A copy of the popular science fiction novel Three Body in the Beijing Books Building Photo: Li Hao/GT
This is the time of year when people wrap up the last 12 months and look to the future, when pundits and strategists predict what China or the world will become over the next year or the next decade. But a brave few souls go much further and depict all types of future imaginable for humanity, if not the entire universe.
Science fiction, despite remaining a marginal genre here, is slowly making a comeback in China. Long considered a branch of children's literature, science fiction today has been maturing. The rise of China and the problems caused by its rapid development provide ample materials for science fiction writers to feed their imaginations.
Science fiction as a genre is closely related to the progress of science and technology. Many scholars have pointed out that it's no coincidence that the first science fiction novel was published in industrial-era Britain.
Brainchild to bestseller
Scholars and sci-fi writers point out that China has seen three booms of sci-fi texts. At the turn of the last century translations of writers such as Jules Verne had a major influence on late Qing Dynasty (1644-1911) writers. However, this movement did not survive the ensuing wars and revolutions.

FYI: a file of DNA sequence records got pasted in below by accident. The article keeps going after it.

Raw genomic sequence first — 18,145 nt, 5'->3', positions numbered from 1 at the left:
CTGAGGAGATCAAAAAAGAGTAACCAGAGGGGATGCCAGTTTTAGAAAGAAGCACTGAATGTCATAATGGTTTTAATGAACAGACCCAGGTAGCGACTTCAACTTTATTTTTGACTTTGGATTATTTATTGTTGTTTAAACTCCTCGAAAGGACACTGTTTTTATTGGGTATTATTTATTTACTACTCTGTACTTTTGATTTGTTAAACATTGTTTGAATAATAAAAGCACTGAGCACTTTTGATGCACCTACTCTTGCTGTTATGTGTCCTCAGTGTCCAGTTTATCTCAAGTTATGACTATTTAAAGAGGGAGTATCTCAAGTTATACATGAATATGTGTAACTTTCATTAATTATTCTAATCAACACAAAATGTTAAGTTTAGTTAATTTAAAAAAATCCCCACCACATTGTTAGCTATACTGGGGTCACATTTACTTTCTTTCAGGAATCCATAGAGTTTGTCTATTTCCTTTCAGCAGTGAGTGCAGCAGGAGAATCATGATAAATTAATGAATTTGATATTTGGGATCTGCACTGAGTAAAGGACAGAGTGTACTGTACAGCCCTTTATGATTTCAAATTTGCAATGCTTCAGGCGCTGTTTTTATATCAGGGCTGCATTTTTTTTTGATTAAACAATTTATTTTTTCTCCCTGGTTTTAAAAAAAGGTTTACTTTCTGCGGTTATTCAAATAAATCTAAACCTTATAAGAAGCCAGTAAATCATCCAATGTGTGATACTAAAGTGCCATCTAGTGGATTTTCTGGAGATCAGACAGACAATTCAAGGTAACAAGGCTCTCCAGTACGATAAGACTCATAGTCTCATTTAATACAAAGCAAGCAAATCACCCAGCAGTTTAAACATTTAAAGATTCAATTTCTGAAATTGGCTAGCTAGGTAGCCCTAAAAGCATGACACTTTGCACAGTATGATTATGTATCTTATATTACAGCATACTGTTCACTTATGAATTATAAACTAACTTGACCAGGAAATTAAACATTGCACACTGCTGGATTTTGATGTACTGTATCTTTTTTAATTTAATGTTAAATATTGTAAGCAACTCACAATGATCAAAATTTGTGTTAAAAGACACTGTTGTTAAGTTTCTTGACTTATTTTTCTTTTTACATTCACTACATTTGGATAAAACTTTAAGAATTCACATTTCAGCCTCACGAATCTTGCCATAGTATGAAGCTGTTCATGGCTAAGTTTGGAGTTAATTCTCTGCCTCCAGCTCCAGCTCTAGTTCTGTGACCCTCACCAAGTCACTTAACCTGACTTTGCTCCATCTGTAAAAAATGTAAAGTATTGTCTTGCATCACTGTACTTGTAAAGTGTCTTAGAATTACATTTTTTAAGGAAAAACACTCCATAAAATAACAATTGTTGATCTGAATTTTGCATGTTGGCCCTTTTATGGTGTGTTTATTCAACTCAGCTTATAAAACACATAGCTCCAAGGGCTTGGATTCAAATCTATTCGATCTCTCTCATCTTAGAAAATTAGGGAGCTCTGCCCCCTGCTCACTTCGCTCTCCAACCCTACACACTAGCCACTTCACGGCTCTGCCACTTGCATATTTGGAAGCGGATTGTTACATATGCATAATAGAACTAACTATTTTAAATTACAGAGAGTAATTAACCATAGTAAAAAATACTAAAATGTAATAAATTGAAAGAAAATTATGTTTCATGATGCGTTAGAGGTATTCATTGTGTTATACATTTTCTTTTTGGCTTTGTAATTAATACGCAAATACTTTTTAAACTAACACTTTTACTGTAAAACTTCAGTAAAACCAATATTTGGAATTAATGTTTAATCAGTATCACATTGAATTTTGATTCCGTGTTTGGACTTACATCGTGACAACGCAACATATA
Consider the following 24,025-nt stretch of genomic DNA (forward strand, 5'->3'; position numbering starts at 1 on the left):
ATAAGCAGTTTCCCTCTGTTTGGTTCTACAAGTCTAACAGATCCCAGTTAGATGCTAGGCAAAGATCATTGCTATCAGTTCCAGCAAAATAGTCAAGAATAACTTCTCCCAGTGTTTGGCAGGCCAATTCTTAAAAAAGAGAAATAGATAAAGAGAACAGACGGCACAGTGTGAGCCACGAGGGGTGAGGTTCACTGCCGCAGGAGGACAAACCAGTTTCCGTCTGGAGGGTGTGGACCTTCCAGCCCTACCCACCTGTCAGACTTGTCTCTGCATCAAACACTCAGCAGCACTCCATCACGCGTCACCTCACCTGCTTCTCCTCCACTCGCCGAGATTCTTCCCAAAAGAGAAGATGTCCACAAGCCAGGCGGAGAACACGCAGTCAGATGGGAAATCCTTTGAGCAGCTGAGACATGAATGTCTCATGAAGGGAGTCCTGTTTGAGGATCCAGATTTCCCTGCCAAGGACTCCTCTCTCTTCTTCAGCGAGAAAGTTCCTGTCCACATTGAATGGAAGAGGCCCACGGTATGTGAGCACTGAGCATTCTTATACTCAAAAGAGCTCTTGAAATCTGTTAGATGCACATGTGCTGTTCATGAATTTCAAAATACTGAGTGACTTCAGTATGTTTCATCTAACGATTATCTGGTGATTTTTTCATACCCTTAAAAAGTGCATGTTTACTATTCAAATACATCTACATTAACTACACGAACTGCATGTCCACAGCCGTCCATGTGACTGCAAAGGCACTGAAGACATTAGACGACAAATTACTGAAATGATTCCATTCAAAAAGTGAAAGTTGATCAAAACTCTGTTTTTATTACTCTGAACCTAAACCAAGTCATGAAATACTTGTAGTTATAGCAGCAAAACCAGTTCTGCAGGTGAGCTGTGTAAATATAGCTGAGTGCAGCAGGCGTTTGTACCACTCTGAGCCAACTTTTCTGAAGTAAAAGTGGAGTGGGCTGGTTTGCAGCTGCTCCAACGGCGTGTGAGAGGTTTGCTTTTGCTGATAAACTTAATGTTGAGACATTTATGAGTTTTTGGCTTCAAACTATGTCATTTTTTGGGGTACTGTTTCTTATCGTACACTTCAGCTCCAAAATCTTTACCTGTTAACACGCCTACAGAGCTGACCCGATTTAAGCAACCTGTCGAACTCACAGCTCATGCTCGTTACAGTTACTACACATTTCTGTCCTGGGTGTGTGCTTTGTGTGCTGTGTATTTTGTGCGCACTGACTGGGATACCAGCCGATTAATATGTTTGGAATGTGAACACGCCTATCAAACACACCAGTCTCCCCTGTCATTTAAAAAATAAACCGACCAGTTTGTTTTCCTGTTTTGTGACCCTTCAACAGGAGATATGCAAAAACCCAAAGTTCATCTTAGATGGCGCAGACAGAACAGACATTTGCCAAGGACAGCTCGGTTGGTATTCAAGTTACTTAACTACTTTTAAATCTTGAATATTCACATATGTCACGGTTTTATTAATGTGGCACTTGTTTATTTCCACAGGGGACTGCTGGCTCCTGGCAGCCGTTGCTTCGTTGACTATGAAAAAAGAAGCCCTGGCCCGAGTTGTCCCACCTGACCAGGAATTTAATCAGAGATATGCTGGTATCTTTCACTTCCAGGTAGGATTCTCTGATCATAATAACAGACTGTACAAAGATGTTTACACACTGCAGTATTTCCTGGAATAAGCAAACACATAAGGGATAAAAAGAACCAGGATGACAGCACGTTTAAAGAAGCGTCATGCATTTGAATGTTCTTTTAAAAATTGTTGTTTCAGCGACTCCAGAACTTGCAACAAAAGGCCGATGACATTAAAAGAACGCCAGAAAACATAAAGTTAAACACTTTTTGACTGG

The late 1970s and early 1980s, the early years of reform and opening-up, saw another boom in sci-fi stories, though some of them were written much earlier than their publication dates would suggest.
Ye Yonglie, one of the earliest sci-fi writers in China, wrote a novel in 1961, which presented a technology-enabled future of convenience. But his story wasn't published until 1978, after the Cultural Revolution (1966-76).
Stories like Ye's are representative of the imagination and mind-set of an era where the country was very much focused on modernization through science and technology. Most science fiction stories then talked about the bright future science would bring. There was also an obvious influence from the Soviet Union.
But this nascent sci-fi scene didn't last long. In 1983, the government launched a campaign to eradicate the "pollution" of Western thoughts and lifestyles that were flourishing as the country opened its doors to the world. Science fiction was targeted as being unrealistic, fantastical and useless.
After going through the wilderness, it wasn't until the last decade that science fiction underwent a third wind. Liu Cixin is one of the best known sci-fi writers in China. His acclaimed Three Body trilogy has sold at least 400,000 copies and is about to be translated into English.